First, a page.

A man saddles up his horse and rides over to the museum to donate an object. The object is not a painting or a bronze, but the saddle itself. When does a functional item become a museum item? Perhaps it is the moment that the museum staff removes a saddle from a horse in their clean white gloves and walks it through the doors. Although a true story, that is not the actual history for the saddles we’re working on in the conservation lab right now. But the general idea is the same.
Currently the conservation interns are cleaning a saddle that belonged to William F. Cody (“Buffalo Bill”). This saddle was well-used before anyone ever thought Buffalo Bill’s personal effects were worth preserving. Although in theory this object can still be operational, its integrity is more valuable than its function. Once in the (figurative) hands of a conservator, the care of this kind of object is vastly different than the care it would receive in the outside world. Typically owners of saddles would “feed” the leather with oils or waxes in order to maintain its suppleness. However, in a museum environment, flexibility is not a concern. Furthermore, the stability of proprietary lubricants is not well understood and they do not adhere to the conservator’s rules of reversibility (Dirksen 1997). Restoration efforts will not be made on this saddle either to show the evident use of the object. This is also true of the other saddle that is in our lab, but in a more discrete way.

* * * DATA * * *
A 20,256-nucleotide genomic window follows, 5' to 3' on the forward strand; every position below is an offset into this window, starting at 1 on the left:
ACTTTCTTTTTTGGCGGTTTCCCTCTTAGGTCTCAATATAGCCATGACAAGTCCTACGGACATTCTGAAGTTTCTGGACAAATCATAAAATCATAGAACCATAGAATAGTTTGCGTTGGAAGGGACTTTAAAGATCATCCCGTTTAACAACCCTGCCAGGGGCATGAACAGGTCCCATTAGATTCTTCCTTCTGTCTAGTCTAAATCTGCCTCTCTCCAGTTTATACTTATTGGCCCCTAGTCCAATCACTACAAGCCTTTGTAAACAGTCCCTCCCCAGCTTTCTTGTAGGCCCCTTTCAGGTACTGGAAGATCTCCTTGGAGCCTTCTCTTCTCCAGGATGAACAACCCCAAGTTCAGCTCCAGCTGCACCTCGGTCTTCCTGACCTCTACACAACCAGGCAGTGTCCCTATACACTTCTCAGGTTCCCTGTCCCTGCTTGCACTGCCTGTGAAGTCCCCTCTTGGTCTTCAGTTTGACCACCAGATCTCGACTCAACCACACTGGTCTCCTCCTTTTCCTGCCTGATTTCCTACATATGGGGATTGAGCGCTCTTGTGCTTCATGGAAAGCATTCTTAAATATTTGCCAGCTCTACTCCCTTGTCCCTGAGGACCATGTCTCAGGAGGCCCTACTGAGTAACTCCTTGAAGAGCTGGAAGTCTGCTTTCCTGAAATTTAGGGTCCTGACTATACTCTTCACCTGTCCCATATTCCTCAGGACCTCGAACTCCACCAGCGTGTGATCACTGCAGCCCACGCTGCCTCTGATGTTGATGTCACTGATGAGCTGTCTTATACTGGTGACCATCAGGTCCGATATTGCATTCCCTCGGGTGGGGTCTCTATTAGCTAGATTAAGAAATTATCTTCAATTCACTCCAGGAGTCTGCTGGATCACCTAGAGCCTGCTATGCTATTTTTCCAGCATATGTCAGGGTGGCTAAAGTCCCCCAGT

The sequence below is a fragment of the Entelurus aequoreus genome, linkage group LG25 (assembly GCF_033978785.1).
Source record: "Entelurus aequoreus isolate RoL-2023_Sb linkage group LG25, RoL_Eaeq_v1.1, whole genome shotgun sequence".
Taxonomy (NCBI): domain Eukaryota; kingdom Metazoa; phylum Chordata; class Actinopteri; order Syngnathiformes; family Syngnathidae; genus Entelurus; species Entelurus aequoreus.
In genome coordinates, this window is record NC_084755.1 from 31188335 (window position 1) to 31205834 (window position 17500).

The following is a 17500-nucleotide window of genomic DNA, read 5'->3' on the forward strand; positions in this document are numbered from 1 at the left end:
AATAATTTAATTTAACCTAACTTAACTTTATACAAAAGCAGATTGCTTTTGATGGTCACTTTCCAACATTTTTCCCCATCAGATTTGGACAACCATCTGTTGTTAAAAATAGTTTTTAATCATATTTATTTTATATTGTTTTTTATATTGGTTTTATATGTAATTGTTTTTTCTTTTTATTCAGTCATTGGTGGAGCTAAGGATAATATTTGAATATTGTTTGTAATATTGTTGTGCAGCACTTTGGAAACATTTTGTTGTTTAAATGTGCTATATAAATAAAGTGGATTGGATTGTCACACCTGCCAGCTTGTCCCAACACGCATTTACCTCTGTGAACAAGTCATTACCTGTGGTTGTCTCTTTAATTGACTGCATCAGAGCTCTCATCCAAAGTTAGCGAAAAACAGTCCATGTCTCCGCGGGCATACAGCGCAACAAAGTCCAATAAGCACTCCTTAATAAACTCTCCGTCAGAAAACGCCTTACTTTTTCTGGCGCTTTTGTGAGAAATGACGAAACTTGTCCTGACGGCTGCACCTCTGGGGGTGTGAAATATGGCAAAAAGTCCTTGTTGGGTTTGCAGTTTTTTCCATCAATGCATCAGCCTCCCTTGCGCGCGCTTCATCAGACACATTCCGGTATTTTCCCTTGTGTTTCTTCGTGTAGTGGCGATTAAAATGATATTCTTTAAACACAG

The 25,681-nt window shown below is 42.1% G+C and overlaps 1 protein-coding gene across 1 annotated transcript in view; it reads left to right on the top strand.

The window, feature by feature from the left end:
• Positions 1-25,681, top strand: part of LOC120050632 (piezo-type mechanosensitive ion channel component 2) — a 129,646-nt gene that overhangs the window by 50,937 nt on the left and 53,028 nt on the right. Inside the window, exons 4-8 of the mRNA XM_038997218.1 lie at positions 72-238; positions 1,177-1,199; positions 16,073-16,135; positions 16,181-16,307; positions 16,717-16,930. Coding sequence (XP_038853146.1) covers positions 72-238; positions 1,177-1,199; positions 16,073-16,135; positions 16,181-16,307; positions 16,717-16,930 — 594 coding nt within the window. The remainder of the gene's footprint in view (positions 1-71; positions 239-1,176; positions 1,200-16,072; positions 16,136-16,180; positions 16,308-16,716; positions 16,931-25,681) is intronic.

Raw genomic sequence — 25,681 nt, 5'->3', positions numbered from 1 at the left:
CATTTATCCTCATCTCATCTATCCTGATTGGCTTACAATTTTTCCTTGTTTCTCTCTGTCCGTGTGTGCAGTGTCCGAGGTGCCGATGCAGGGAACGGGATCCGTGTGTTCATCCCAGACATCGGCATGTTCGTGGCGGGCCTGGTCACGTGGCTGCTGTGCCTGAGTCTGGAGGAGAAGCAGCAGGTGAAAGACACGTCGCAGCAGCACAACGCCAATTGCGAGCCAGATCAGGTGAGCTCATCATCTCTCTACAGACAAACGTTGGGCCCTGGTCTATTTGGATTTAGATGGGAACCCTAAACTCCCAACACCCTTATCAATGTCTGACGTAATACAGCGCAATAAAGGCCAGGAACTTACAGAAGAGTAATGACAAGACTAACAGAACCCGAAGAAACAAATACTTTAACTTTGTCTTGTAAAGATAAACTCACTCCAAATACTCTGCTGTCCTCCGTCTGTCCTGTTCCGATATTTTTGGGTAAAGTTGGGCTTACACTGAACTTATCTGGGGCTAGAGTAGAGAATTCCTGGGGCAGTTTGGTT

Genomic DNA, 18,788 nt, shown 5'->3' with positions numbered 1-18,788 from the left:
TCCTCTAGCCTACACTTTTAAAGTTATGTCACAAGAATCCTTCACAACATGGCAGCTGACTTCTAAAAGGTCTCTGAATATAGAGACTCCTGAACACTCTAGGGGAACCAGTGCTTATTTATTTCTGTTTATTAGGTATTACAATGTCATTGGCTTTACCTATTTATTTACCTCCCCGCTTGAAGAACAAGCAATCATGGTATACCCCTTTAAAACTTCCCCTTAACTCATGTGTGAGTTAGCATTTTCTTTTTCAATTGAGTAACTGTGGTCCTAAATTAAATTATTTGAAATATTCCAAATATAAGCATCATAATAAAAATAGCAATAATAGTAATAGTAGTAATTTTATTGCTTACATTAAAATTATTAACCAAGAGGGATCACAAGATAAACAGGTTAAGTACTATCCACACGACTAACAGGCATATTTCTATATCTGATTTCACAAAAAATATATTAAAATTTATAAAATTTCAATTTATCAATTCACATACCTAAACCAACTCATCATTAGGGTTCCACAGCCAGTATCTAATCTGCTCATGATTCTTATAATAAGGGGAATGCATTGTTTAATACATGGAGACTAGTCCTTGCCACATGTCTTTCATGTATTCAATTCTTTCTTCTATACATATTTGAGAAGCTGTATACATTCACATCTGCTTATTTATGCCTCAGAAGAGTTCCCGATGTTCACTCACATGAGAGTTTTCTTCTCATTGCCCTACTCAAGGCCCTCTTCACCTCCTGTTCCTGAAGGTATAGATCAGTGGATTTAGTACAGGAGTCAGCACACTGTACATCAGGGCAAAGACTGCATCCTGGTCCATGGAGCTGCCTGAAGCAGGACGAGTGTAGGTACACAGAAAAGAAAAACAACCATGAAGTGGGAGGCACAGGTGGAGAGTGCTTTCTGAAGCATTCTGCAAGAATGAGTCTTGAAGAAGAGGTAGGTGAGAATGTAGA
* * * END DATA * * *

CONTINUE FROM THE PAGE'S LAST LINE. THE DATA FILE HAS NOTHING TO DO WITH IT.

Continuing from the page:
This California mission saddle was used much more infrequently than Cody’s saddle. This saddle is clearly a show saddle and was used on only special occasions. Although wear can be seen upon close inspection, the most interesting sign of its use is the horse hair present on the underside of the blanket. This might be something that would be quickly removed by its original owner to keep it clean, but in a museum environment it is a trace of its past function. In the lab we will probably leave the hair, as it will not harm the blanket, and we will bag a sample for the use of future researchers. (To learn more about the treatment of these saddles please refer to the blogpost: “Spit Cleaning: Conservation’s Dirty Little Secret” )
In the lab we also have a pair of tanned deerhide gauntlets worn by Buffalo Bill. These gloves exhibit native Crow beadwork. Again, the dirt and grime present on the palms indicate that these were once functional. It is important to note that once evidence of purpose is removed it cannot be reinstated. So if we were to clean these gauntlets to their perfect pristine state, data describing the original use would also be lost. However, some of the beadwork has become loose and shall be consolidated to prevent loss of material.
In museums, such as those that present fine art paintings, there is little confusion about what is a museum object. But in a collection such as those of our Buffalo Bill Museum or the Plains Indian Museum, the distinction is blurred. Careful consideration must be made to determine the action, if any, to be taken on these kinds of items in a conservation lab.
Dirksen, V. 1997 “The Degredation and Conservation of Leather” Journal of Conservation & Museum Studies, No. 3 http://cool.conservation-us.org/jcms/issue3/dirksen.html#ref14